Youth Violence: Still An Epidemic

Juvenile crime graphic. Youth crime. Teen violence.
Fewer teenagers are being arrested for murder, but the proportion of juveniles who admit to being involved in violent crimes is holding steady, the surgeon general reported Wednesday.

The study, ordered by Congress and the Clinton administration after the shootings at Columbine High School in Colorado, relies on several previous youth surveys to conclude that near record high numbers of juveniles commit violent acts.

The report says 10 to 15 percent of high school seniors say they have committed an act of serious violence in recent years.

Homicides and injuries are more likely to occur in a home or a neighborhood than in a school.

The study also says that schools nationwide are relatively safe and in 1999, had a drop in the number of gangs, for the first time since 1994.

The report also relies upon research from several sources, including the Justice Department, to conclude that juvenile arrest rates for robbery and homicide are dropping.

"We have made a lot of progress but the youth epidemic is not over," said Surgeon General David Satcher. "When we look at surveys we see that there is still a problem, there is also the issue of the role guns play in youth violence. We need to continue our efforts to address the problems of easy access."

Violence in the media had little long-term impact on youth behavior, the report said.

"We clearly associate media violence to aggressive behavior," Satcher said. "But the impact was very small compared to other things."

"Some may not be happy with that, but that's where the science is," he said, citing expectations that some people had about the report's findings.

The report also says the drop in arrests follows a drop in the number of firearms available to teen-agers.

John Dussel, a spokesman for the Gun Owner's Action League, was suspicious of the findings.

"This is the Clinton administration taking a parting shot, suggesting more gun control would lead to less youth violence," Dussel said after reviewing a summary of the report. "It is clear that the decreasing number of shootings is related to the increasing enforcement of laws already on the books."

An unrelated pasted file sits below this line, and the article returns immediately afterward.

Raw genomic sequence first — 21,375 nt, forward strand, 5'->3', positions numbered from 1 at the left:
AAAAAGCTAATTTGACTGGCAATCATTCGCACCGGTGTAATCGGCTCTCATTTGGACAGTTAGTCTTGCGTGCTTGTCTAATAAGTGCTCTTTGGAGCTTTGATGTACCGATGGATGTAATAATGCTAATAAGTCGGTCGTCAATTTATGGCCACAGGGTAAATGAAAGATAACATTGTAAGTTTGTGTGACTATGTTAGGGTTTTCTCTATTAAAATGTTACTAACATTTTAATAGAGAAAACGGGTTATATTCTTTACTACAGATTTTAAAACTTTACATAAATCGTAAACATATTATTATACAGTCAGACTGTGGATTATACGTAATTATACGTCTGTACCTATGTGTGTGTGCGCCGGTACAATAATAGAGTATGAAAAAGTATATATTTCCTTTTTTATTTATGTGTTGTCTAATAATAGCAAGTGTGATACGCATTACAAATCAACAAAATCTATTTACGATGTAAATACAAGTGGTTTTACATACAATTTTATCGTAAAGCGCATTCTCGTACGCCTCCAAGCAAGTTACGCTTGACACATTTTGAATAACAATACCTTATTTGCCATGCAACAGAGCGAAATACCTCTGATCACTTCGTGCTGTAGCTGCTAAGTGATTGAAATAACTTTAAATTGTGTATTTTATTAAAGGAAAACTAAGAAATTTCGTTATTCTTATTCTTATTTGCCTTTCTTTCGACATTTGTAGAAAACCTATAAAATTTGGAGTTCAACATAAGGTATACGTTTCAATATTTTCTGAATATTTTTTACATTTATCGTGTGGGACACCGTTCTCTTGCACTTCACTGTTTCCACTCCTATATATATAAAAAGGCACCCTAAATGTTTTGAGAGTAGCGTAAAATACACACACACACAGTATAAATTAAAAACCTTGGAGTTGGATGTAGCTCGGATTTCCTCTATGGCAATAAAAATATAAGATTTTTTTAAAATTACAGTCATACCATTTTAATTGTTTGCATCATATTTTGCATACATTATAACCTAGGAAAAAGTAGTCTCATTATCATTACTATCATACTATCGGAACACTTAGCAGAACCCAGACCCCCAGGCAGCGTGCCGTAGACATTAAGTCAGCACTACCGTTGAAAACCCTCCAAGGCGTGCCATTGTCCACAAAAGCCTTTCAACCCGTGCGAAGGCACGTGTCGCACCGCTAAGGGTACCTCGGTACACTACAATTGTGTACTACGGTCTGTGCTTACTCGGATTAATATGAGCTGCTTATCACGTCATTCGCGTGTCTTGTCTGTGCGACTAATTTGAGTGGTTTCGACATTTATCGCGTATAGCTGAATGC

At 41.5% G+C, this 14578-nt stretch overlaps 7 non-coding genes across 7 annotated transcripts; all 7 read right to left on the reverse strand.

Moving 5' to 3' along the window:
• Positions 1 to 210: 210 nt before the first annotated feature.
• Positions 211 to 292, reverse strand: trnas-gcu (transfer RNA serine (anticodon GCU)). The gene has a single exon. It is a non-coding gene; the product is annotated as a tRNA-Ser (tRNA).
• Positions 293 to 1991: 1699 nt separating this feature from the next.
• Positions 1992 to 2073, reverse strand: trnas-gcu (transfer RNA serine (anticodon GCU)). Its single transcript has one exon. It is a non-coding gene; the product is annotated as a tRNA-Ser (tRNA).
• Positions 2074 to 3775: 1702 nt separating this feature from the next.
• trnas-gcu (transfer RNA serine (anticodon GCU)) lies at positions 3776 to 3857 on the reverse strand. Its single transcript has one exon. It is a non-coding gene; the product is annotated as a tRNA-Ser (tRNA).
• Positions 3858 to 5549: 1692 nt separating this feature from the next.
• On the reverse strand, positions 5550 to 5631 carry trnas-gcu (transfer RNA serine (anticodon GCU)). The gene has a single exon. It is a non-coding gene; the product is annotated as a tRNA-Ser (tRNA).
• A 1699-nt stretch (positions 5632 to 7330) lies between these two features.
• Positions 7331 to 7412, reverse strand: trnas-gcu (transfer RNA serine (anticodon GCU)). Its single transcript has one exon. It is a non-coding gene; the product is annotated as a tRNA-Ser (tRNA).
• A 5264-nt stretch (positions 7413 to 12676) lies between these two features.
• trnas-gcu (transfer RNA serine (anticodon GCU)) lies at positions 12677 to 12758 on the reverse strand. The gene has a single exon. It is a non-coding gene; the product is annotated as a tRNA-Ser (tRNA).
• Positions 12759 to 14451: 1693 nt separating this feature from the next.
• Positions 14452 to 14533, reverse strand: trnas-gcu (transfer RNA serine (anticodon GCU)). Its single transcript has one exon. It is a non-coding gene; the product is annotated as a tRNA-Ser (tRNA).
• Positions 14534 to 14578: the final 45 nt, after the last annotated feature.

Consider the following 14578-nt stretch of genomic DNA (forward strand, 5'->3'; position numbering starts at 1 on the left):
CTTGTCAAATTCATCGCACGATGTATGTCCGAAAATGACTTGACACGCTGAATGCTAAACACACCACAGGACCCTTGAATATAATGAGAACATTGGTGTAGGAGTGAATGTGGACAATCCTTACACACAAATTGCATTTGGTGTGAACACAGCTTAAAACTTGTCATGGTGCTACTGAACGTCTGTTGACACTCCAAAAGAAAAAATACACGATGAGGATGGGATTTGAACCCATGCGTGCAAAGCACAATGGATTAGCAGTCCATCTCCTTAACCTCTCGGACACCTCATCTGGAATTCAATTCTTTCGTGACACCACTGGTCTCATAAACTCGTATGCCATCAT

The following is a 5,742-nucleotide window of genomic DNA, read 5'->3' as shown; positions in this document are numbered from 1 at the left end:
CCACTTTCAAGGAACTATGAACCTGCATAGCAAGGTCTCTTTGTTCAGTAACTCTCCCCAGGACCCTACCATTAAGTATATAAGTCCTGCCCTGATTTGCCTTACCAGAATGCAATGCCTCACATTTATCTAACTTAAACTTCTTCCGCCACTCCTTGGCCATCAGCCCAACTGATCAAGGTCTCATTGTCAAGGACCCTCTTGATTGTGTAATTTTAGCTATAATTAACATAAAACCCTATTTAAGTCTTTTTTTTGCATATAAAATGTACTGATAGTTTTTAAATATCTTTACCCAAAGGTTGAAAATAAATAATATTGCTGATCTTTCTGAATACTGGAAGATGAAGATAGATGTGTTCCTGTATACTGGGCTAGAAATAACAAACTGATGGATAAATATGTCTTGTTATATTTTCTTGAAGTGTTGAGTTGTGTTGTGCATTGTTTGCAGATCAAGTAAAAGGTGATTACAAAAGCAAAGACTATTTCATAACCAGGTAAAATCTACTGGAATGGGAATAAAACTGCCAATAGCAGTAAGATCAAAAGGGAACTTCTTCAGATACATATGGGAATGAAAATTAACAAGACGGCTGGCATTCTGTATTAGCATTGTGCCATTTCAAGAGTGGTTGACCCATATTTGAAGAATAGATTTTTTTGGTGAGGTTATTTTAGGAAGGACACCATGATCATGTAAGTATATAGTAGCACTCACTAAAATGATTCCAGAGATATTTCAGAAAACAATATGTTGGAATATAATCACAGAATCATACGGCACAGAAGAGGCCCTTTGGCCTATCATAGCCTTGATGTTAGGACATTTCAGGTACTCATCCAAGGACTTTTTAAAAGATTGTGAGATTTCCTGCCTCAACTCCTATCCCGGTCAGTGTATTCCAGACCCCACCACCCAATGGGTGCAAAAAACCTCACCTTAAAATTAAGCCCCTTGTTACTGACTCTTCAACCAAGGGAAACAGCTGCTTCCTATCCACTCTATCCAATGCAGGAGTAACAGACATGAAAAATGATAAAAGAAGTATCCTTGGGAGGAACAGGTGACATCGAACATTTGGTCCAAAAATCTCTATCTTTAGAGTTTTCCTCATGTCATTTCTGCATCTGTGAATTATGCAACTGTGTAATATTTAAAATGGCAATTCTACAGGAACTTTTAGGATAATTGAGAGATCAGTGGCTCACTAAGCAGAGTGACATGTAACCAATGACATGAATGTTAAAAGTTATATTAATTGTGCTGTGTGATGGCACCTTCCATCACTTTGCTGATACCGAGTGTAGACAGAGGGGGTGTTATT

Satcher said the report bears good news for communities struggling with youth violence, showing that some youth programs aimed at curbing violence are effective.

But he also notes that "relatively little is known about the effectiveness of hundreds of youth violence programs currently in use in schools."

The report also debunks a number of what it says are misconceptions about youth crime:

  • Myth: Most future offenders can be identified in early childhood. Fact: Exhibiting uncontrolled behavior or being diagnosed with a conduct disorder as a young child does not predetermine violence in adolescence.
  • Myth: African American and Hispani youths are more likely to become involved in violence than other racial or ethnic groups. Fact: While there are racial and ethnic differences in homicide arrest rates, statistics suggest that race and ethnicity have little bearing on the overall proportion of non-fatal violent behavior.
  • Myth: A new, violent breed of young "super-predators" threatens the United States. Fact: There is no evidence that young people involved in violence during the peak years of the early 1990s were more frequent or more vicious offenders than youths in earlier years.
  • Myth: Getting tough with juvenile offenders by trying them in adult criminal courts reduces the likelihood that they will commit more crimes. Fact: Juveniles transferred to adult criminal court have significantly higher rates of re-offending and a greater likelihood of committing subsequent felonies than youths who remain in the juvenile justice system.
  • Myth: Most violent youths will end up being arrested for a violent crime. Fact: Most youths involved in violent behavior will never be arrested for a violent crime.

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